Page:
The Department of Energy (DOE) recognized what it called the nation's first commercial enhanced geothermal system (EGS) project to supply electricity to the grid. Based in Churchill County, Nevada, Ormat Technologies' Desert Peak 2 EGS project has increased power output of its nearby operating geothermal field by nearly 38 percent — providing an additional 1.7 MW of power to the grid and validating this emerging clean energy technology.
Enhanced geothermal system projects capture power from intensely hot rocks, buried thousands of feet below the surface, that lack the permeability or fluid saturation found in naturally occurring geothermal power systems.
As demonstrated in this infographic, EGS technologies use directional drilling and pressurized water to enhance flow paths in the subsurface rock and create new reservoirs, capturing energy from resources that were once considered uneconomical or unrecoverable.
With the support of research and development investments across the DOE's renewable energy and oil and gas portfolios, American companies like Ormat Technologies are now taking advantage of this untapped resource. The U.S. Geological Survey estimates that EGS in the U.S. has the potential to enable development of 100 to 500 GW of geothermal resource capacity.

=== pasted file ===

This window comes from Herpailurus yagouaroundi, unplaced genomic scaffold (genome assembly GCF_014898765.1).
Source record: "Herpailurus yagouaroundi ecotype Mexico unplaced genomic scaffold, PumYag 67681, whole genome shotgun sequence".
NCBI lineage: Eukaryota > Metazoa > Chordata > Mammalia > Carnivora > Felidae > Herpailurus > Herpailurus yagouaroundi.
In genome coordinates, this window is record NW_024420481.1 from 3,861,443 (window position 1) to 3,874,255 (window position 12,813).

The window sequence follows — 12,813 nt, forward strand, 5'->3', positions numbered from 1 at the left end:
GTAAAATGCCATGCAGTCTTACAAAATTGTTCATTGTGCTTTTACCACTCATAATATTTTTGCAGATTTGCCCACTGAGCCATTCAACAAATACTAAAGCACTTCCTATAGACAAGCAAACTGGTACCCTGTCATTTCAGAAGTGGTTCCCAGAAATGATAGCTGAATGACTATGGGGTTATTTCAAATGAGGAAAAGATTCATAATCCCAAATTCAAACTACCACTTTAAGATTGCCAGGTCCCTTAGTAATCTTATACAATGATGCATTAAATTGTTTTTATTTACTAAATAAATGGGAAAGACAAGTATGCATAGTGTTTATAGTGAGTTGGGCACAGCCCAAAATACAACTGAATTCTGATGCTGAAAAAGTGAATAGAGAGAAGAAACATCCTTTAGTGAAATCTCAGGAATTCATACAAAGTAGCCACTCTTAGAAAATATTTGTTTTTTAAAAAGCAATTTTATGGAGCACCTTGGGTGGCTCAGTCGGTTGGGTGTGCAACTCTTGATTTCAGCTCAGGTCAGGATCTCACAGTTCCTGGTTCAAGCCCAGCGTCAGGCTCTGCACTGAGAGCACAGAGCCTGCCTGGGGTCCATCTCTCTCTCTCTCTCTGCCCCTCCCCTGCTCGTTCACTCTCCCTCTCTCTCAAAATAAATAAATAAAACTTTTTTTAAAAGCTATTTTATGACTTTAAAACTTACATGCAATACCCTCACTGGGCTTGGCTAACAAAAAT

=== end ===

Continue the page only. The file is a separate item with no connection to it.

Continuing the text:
Leveraging a $5.4 million Energy Department investment — matched by $2.6 million in private sector funding — the Ormat Desert Peak project is extending the life of previously unproductive geothermal wells. Since the project's start in 2008, the Energy Department has worked with Ormat, GeothermEx, the U.S. Geological Survey, and Lawrence Berkeley and Sandia National Laboratories to develop cost-effective and innovative production technologies that use protective environmental best practices and monitoring.
The Desert Peak project follows achievements at two other Energy Department-supported projects focused on demonstrating the commercial viability of EGS: The Calpine demonstration project at The Geysers in Middletown, California and the AltaRock demonstration project at the Newberry Volcano near Bend, Oregon. These projects have realized important achievements in the Department's near- to long-term EGS strategy to develop resources ranging from existing fields to undeveloped or greenfield sites.
This article was originally published in Electric Light & Power/POWERGRID International. It was republished with permission.